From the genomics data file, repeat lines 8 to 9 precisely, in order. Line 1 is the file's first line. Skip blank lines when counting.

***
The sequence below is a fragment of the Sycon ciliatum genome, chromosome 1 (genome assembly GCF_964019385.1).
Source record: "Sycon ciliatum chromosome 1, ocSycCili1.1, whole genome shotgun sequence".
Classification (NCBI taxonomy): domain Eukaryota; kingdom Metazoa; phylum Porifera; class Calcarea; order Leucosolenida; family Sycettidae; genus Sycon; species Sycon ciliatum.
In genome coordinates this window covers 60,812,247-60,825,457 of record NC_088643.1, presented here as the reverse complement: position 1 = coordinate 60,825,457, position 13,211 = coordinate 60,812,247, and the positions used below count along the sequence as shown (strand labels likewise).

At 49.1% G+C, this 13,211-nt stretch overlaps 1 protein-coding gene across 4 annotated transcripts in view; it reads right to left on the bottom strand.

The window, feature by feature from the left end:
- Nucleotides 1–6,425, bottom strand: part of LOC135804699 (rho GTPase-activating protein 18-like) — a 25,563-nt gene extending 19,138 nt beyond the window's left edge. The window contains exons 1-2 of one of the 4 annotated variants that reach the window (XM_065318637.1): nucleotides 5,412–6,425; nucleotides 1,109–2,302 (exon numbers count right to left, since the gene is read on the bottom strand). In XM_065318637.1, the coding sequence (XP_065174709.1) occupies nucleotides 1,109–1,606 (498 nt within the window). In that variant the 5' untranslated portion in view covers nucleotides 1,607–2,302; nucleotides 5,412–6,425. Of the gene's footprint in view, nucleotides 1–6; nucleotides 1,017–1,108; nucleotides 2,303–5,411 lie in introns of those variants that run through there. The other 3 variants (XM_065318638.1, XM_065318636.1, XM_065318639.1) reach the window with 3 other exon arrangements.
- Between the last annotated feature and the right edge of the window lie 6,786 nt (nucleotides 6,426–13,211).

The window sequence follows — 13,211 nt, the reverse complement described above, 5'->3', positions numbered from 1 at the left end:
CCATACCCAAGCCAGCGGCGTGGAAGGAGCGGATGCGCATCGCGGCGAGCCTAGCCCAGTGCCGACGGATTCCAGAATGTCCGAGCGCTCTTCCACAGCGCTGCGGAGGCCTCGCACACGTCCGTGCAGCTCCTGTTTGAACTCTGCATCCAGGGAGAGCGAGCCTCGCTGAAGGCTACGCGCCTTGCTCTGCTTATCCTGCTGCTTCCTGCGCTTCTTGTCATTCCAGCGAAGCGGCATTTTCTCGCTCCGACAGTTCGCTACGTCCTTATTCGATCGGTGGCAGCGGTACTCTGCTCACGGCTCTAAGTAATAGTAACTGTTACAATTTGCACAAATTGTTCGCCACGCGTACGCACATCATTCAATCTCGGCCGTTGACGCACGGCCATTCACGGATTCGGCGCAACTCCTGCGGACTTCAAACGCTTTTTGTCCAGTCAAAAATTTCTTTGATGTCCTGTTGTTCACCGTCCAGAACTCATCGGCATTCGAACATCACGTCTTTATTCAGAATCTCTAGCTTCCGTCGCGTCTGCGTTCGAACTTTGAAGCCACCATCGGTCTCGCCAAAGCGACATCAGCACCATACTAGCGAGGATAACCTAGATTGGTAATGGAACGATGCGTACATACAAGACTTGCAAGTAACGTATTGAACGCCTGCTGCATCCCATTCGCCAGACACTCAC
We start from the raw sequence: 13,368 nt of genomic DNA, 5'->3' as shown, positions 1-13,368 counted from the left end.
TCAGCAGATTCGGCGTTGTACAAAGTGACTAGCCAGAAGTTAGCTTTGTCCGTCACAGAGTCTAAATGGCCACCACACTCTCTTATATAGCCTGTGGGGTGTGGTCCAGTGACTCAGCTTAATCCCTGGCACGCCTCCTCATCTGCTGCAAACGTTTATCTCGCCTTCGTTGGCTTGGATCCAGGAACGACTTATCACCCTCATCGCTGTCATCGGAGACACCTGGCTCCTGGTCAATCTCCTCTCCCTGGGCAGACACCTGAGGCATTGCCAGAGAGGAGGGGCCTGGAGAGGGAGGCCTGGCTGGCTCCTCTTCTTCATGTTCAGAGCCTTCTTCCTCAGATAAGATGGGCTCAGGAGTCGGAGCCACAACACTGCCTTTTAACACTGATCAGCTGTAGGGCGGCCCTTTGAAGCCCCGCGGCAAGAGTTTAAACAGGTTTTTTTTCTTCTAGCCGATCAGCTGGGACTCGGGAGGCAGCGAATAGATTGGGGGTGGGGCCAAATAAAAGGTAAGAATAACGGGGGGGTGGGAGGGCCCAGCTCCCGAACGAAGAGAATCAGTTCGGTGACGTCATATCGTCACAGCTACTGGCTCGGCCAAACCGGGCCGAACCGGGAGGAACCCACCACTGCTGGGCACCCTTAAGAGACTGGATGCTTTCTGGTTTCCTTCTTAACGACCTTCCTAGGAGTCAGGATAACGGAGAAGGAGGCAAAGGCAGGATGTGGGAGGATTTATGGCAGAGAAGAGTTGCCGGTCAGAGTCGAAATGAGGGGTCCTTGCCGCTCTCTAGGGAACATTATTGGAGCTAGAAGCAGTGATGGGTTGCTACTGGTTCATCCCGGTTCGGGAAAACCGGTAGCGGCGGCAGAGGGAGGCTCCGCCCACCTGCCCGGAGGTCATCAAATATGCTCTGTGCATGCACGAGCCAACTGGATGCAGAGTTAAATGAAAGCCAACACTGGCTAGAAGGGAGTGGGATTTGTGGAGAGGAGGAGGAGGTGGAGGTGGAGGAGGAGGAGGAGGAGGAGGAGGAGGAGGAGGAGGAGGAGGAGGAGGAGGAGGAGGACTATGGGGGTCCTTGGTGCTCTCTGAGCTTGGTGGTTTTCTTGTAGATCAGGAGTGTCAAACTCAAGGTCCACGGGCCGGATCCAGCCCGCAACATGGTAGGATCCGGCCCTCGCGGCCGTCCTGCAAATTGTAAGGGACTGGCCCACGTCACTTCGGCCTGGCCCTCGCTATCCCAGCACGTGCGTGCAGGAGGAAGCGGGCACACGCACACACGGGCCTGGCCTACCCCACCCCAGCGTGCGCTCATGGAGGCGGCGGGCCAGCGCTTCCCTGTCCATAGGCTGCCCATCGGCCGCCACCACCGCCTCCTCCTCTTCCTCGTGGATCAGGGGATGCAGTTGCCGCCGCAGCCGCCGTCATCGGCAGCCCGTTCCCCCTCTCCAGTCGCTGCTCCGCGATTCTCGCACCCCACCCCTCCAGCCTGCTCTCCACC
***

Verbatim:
- Between the last annotated feature and the right edge of the window lie 6,786 nt (nucleotides 6,426–13,211).

The window sequence follows — 13,211 nt, the reverse complement described above, 5'->3', positions numbered from 1 at the left end: